|North Carolina SweetPotato Commission|
Sweetpotatoes are sweet, orange-colored root vegetables and, in fact, all so-called “yams” are sweetpotatoes. Most people think that long, red-skinned sweetpotatoes are yams, but they really are just one of many varieties of sweetpotatoes.
A true yam is a starchy edible root and is generally imported to America from the Caribbean. It is rough and scaly and very low in beta carotene. Depending on the variety, sweetpotato flesh can vary from white to orange and even purple.
The orange-fleshed variety was introduced to the United States several decades ago. In order to distinguish it from the white variety everyone was accustomed to, producers and shippers chose the English form of the African word “nyami” and labeled them “yams.” Today the U.S. Department of Agriculture requires labels with the term “yam” to be accompanied by the term “sweetpotato.” Even so, most people still think of sweetpotatoes as yams regardless of their true identity.
Sweetpotatoes are almost always sweeter than yams which are starchier and more potato-like and usually not very sweet. In the US most sweetpotatoes are one of four appearances:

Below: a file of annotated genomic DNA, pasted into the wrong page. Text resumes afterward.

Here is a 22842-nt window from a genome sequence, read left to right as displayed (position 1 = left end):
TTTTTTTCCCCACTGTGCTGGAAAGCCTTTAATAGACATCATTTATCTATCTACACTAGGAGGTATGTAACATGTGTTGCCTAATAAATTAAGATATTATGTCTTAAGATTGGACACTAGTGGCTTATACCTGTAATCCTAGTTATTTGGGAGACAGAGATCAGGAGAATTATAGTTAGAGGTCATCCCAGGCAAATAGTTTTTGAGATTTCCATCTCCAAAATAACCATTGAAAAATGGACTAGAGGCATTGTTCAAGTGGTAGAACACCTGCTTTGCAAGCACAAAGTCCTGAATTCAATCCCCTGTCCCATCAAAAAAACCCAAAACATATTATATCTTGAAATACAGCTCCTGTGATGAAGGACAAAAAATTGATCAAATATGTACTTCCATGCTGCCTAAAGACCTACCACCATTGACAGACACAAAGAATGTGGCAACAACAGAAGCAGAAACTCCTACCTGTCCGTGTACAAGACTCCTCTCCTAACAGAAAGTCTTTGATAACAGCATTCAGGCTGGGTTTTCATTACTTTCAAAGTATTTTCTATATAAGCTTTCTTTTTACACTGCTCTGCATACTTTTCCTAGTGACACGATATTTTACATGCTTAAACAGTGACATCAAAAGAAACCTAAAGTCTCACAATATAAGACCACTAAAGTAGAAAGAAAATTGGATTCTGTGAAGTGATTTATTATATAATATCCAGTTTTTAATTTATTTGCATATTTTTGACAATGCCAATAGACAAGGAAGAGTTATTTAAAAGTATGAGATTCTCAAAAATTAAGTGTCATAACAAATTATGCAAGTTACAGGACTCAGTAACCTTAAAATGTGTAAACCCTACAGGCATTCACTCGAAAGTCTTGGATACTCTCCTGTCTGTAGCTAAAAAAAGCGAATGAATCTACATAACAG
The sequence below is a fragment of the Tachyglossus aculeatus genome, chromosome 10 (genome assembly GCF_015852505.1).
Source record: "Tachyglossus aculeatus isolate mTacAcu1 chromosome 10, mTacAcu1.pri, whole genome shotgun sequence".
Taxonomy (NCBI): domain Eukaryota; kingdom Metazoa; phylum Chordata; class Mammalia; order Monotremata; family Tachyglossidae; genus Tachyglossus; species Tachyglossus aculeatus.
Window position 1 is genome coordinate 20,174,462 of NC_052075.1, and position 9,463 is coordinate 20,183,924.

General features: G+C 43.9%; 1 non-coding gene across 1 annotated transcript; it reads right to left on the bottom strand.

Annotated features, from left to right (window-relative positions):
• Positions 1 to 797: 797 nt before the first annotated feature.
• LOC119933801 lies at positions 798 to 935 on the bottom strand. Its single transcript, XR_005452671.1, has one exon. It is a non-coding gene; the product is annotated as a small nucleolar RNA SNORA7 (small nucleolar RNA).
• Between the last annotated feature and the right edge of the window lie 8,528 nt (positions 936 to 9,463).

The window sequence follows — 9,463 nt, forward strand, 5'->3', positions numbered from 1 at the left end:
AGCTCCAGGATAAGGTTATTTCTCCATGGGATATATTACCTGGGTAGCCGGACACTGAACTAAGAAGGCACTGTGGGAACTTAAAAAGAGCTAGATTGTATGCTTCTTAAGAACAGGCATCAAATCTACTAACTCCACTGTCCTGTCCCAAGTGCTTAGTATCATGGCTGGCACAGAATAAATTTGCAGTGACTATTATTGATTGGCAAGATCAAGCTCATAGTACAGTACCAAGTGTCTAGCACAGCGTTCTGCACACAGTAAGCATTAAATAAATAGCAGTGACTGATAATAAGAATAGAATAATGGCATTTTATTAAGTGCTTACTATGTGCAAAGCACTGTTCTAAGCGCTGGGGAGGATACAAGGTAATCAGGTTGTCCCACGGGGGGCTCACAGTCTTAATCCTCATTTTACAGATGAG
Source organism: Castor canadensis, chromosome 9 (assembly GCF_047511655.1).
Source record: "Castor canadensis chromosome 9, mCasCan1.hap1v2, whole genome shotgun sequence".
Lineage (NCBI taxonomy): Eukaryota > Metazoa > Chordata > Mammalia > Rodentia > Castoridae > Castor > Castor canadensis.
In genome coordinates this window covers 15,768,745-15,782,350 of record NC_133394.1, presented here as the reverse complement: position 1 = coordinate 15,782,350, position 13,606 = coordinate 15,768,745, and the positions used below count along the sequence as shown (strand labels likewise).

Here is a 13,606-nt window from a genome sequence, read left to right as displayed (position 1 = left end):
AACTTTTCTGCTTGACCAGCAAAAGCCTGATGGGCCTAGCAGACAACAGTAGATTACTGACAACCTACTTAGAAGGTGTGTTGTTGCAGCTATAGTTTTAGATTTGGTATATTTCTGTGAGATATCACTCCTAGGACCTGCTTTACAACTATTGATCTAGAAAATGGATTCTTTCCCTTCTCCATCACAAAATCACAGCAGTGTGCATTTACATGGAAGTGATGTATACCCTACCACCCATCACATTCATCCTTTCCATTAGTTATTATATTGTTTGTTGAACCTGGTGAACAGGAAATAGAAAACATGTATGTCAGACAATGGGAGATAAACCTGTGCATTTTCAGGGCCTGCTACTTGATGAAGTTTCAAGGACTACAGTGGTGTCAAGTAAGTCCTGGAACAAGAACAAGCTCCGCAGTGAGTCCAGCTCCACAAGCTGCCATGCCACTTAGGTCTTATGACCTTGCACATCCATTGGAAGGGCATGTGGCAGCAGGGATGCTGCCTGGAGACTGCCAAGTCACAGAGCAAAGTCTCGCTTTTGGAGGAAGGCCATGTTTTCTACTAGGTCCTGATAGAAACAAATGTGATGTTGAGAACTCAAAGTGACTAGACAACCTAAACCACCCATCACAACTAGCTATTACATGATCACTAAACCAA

* Rose color skin with orange flesh
* Pale copper/tan skin with white flesh
* Red skin, dry white flesh
* Purple skin and flesh
All are more slender than a potato and have tapered ends; however each of these does have a different flavor. Some yams are the size and shape of small potatoes while others can grow up to five feet in length and weigh over 100 pounds! Skins may be dark brown or light pink and the insides white, yellow, purple or pink.
Sweetpotaotes are very nutritious and have more sugar, protein, calcium, iron, sodium, vitamin A, beta-carotene, and water than yams do.
Yams are also very nutritious and they have more fat, carbs, fiber, potassium, vitamin C, vitamin B6, and vitamin E than sweetpotatoes. Today, yams are grown around the world, but West Africa grows 95 percent of them.